I received some ceramic molds that became the inspiration for new work in the “Preserve” series. I cast the molds using wax to create objects that mimic china used only for holidays and special occasions. These ephemeral objects directly relate to issues of fragility and domesticity.
As of September 1, I am sharing a studio at the Cotton Factory in Hamilton; a beautiful, refurbished factory with fantastic facilities, friendly faces and an amazing ambiance. I feel very fortunate to have found such a wonderful place to work with opportunities for collaboration, and space to grow. Now its time to work!
My work is multidisciplinary, incorporating sociopolitical ideas that respond to environmental issues, memories attached to objects, women’s issues, and the fragility of family dynamics. My practice has evolved around the creation of work from basic/minimalistic materials within a formal structure that stimulates viewer reaction. I manipulate a variety of fibres through weaving, knitting, crocheting, felting, making paper, building with wood, sawdust, and other industrial materials to create series’ of forms that are relevant to my hypothesis. Working with my hands inspires my creative process. I love the intimacy and pleasure in the repetitive movements required to make objects. I enjoy…
Fruits and Vegetables Bones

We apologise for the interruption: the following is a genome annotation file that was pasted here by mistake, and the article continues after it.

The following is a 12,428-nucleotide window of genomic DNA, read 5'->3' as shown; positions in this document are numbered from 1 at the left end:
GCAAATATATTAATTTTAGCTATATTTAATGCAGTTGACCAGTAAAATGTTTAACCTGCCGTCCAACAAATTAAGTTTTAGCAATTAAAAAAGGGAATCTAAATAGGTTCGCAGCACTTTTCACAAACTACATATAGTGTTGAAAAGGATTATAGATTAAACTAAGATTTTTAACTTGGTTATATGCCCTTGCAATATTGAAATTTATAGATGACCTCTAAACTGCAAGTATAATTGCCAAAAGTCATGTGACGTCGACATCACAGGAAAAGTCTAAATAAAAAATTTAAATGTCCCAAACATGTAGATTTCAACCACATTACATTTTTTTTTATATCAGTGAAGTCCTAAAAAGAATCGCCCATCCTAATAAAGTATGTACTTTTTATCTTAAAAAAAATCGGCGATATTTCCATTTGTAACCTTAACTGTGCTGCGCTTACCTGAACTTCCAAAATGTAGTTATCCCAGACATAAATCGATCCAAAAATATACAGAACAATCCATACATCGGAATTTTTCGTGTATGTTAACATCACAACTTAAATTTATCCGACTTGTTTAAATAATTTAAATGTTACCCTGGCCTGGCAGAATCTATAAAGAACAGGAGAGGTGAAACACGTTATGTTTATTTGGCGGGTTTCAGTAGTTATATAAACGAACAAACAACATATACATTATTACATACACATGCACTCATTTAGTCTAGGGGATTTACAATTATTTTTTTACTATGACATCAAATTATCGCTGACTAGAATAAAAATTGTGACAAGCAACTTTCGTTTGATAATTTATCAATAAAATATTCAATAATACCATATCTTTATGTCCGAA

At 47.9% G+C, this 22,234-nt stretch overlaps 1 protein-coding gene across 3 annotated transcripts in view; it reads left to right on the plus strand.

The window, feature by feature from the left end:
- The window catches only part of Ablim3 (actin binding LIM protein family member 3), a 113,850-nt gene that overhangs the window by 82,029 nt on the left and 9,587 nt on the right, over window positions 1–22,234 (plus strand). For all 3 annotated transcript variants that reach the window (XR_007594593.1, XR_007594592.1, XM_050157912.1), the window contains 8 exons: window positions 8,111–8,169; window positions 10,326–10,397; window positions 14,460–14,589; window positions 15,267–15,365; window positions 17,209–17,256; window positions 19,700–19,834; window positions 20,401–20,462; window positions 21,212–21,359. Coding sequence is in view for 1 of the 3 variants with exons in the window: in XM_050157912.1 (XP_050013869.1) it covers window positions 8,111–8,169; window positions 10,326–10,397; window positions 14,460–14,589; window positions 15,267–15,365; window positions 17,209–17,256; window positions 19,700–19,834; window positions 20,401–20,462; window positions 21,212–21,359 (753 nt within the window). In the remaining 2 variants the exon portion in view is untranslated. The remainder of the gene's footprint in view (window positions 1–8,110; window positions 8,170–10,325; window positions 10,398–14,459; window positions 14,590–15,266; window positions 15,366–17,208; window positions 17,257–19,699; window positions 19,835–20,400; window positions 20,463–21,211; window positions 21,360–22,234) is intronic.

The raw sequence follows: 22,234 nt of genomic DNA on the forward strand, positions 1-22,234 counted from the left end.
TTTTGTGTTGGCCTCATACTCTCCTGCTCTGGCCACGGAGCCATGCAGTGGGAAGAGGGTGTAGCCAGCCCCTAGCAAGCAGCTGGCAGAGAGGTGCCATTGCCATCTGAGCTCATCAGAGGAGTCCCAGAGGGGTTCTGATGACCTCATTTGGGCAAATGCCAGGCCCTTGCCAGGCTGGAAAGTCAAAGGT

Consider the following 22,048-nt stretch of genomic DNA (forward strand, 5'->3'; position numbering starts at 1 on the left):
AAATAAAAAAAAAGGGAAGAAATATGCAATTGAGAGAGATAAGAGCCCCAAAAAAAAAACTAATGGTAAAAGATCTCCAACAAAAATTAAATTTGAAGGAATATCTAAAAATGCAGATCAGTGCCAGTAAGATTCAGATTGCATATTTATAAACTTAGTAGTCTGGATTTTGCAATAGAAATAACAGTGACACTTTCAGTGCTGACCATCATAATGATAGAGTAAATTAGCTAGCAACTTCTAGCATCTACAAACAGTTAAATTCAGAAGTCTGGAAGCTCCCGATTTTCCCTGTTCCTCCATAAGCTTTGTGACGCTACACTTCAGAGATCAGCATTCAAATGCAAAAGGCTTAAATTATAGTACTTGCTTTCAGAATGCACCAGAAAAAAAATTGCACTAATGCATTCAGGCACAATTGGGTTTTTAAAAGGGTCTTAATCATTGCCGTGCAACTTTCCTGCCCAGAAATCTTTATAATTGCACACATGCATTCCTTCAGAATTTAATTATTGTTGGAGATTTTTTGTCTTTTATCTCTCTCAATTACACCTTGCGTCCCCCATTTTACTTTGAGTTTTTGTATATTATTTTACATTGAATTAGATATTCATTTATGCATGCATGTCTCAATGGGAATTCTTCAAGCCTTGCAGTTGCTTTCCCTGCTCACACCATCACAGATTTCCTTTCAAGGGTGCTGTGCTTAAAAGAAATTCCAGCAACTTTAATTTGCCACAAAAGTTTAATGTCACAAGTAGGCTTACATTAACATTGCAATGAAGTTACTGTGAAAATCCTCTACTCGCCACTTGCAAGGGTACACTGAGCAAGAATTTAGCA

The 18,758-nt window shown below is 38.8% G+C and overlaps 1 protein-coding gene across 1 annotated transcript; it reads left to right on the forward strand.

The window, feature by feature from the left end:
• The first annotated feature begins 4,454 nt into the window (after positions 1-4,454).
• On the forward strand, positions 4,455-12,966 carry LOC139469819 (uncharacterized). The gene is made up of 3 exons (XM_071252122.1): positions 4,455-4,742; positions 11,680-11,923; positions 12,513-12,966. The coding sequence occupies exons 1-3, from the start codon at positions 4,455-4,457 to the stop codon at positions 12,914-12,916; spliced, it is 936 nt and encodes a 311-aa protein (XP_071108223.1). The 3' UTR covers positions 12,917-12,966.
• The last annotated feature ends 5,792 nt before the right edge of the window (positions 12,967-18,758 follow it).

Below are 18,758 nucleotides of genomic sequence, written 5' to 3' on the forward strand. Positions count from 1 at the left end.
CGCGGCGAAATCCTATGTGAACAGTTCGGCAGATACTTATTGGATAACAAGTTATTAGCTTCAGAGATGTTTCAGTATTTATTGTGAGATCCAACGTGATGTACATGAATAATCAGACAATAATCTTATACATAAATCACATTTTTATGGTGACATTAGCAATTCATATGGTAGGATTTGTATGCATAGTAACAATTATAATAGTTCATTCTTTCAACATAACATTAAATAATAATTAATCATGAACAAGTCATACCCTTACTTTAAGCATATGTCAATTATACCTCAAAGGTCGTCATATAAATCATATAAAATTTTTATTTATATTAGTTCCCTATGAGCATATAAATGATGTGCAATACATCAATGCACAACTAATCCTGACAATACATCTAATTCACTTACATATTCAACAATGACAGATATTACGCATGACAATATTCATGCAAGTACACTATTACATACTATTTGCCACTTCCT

With my studio empty due to an exhibition and wanting to stay busy, I decided to try my hand at restyling some outdated clothing.This resulted in visiting every thrift shop in town for fancy fabrics; then sewing non-stop with the results you see below. I hung these garments in my studio as I completed them, eventually producing a boutique-like atmosphere which became the focus of the pedestrian traffic and puzzlement since I had no sizes or particular idea of selling any garment. It was great fun!
An installation for the professional theatre, Theatre NorthWest, Prince George, British Columbia
Please join artist Susan Barton-Tait and curator Maeve Hanna for the opening of a new show – The Ladies: Isabella – at Storefront Studio, 1144 4th Ave on Thursday august 25 starting at 4.30pm. Light refreshments will be served. Help support local artists – come, take a look and say hello! The Ladies illuminates Barton-Taits ancestry, FRANK PEEBLES / PRINCE GEORGE CITIZEN AUGUST 23, 2016 07:44 “The legacy of Isabella McKenzie is built of pulp and human spirit. The story is almost wordless. Barton-Tait is a professional artist and she introduces her 19th century ancestor to the world in the frame of…
My studio is next door to the needle exchange. Tagging is a regular occurrence in this neighbourhood. With the landlord’s agreement, I tagged the back wall of my studio.
Pots and pans, utensils, glasses, plates, bowls, and cutlery were all cast from paper pulp to inhabit the kitchen installation in my storefront studio. Canadian Art featured an article by Maeve Hanna. Here is an excerpt http://canadianart.ca/features/pulp-frictions-5-artists-takes-forestry-industry/ Pulp Frictions: 5 Artists’ Takes on the Forestry Industry APRIL 18, 2016 BY MAEVE HANNA All highways into Prince George, the “capital of the north” of British Columbia, lead travellers past some form of the forestry industry. From the east, the Canfor pulp mill sits at the confluence of the Nechako and Fraser Rivers, emitting chemical plumes. From the south sprawls a wasteland of…
A table, four chairs, dishes, cutlery cast in paper pulp represent the memory of the kitchen in “The Smallest House Known to Man”. This kitchen installation is an evolving entity in my storefront window which engages the passing foot traffic and encourages dialogue.